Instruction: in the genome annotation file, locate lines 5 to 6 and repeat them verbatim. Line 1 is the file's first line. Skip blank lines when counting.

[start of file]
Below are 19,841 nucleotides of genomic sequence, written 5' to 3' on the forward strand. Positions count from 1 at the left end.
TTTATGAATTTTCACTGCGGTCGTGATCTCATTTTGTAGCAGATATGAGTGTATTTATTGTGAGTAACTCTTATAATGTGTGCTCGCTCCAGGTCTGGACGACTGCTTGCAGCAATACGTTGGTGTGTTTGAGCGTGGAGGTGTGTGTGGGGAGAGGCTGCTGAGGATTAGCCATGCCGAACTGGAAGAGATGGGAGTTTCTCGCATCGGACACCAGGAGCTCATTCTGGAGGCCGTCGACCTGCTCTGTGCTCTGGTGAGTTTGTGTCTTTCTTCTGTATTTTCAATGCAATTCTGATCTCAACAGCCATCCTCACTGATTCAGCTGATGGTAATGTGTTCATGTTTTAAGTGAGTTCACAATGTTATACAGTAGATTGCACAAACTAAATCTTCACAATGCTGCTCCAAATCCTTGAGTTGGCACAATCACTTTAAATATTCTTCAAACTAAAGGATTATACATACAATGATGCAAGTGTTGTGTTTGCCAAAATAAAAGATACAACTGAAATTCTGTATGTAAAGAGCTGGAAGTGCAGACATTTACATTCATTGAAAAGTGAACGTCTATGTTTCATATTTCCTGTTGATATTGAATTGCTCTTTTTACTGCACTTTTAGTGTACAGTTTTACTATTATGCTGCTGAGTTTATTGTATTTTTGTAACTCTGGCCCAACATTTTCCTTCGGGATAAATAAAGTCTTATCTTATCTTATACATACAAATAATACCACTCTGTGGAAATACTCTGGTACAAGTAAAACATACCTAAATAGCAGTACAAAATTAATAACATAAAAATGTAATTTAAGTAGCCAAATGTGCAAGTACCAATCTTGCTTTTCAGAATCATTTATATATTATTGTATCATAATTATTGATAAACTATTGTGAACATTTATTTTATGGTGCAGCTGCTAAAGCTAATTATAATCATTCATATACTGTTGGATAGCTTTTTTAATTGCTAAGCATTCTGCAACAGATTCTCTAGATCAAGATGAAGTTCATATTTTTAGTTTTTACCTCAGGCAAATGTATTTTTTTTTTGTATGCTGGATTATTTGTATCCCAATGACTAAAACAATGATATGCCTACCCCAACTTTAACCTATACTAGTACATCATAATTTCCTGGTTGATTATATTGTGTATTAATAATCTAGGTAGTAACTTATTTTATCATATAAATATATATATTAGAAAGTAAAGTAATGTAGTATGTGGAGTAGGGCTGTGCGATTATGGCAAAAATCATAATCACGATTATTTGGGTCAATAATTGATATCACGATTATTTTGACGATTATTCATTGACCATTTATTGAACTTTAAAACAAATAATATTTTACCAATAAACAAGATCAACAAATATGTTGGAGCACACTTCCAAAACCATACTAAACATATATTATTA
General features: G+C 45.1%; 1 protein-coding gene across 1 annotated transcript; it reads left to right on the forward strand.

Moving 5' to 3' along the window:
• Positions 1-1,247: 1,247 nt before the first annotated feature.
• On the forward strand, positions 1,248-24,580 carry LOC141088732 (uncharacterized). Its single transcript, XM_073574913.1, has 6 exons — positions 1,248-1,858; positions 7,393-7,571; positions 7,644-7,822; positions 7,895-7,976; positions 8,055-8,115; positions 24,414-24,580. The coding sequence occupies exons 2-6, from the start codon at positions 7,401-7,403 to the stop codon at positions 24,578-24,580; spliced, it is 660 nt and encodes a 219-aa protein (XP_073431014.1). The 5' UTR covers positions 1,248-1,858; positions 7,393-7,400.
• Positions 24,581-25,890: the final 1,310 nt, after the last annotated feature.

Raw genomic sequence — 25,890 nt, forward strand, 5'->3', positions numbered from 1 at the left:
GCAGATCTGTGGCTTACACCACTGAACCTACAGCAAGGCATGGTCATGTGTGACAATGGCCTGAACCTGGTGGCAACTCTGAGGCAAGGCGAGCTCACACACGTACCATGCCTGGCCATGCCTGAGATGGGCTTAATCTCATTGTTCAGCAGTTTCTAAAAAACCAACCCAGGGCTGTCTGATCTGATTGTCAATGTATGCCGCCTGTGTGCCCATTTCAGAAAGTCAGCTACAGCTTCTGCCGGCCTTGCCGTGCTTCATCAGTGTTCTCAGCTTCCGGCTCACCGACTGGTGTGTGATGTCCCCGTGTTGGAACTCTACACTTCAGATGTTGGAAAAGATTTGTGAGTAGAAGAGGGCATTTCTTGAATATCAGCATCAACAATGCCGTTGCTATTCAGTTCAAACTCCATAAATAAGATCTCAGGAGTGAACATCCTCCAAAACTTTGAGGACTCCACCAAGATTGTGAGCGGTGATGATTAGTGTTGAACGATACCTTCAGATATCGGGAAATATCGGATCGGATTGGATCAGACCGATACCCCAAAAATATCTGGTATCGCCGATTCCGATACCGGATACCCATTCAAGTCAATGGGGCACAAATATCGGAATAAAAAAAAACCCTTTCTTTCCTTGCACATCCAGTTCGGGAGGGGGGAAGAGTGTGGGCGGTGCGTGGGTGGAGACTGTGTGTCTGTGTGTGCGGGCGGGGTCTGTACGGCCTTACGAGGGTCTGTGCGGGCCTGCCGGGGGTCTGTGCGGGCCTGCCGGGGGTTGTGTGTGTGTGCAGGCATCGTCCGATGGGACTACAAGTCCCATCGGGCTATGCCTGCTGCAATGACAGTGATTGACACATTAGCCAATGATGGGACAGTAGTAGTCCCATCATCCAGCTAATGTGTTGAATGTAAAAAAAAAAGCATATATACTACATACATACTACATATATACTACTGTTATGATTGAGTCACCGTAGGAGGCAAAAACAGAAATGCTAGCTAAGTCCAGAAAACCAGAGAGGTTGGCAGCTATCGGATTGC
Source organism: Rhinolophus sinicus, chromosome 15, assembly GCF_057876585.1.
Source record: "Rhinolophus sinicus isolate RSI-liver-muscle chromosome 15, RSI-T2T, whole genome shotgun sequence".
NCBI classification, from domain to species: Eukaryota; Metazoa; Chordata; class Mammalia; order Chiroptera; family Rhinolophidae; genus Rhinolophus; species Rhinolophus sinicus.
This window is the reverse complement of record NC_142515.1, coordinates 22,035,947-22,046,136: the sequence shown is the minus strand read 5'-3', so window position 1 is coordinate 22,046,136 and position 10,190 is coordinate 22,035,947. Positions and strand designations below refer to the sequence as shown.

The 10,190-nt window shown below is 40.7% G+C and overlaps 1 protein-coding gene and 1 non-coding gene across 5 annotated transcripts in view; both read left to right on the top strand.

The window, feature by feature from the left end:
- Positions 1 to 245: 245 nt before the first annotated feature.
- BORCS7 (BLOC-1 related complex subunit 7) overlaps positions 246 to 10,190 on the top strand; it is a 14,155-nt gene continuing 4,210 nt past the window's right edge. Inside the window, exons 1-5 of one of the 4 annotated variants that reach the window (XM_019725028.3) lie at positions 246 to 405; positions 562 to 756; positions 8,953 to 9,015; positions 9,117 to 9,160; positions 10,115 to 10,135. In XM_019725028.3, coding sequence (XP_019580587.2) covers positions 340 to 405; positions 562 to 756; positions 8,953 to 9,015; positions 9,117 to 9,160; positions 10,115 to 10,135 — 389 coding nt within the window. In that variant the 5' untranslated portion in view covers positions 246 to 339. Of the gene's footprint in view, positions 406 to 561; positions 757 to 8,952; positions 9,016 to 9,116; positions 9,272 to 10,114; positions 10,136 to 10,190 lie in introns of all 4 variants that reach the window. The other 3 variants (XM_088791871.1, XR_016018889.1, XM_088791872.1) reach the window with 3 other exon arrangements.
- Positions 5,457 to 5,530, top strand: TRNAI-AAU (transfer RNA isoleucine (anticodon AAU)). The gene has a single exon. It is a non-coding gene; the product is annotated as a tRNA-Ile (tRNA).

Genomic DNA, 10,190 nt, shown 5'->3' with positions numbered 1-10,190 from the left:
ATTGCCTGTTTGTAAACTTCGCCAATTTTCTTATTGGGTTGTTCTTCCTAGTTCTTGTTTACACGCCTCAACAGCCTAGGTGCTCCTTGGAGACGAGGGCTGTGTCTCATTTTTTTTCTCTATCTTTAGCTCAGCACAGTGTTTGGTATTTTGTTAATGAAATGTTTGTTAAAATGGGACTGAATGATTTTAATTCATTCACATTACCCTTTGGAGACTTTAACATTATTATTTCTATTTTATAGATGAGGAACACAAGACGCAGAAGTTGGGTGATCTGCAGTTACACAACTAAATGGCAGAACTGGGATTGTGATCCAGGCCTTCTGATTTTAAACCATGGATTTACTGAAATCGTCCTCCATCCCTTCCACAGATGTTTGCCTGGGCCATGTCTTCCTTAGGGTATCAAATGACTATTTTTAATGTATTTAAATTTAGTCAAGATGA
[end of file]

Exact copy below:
• Positions 1-1,247: 1,247 nt before the first annotated feature.
• On the forward strand, positions 1,248-24,580 carry LOC141088732 (uncharacterized). Its single transcript, XM_073574913.1, has 6 exons — positions 1,248-1,858; positions 7,393-7,571; positions 7,644-7,822; positions 7,895-7,976; positions 8,055-8,115; positions 24,414-24,580. The coding sequence occupies exons 2-6, from the start codon at positions 7,401-7,403 to the stop codon at positions 24,578-24,580; spliced, it is 660 nt and encodes a 219-aa protein (XP_073431014.1). The 5' UTR covers positions 1,248-1,858; positions 7,393-7,400.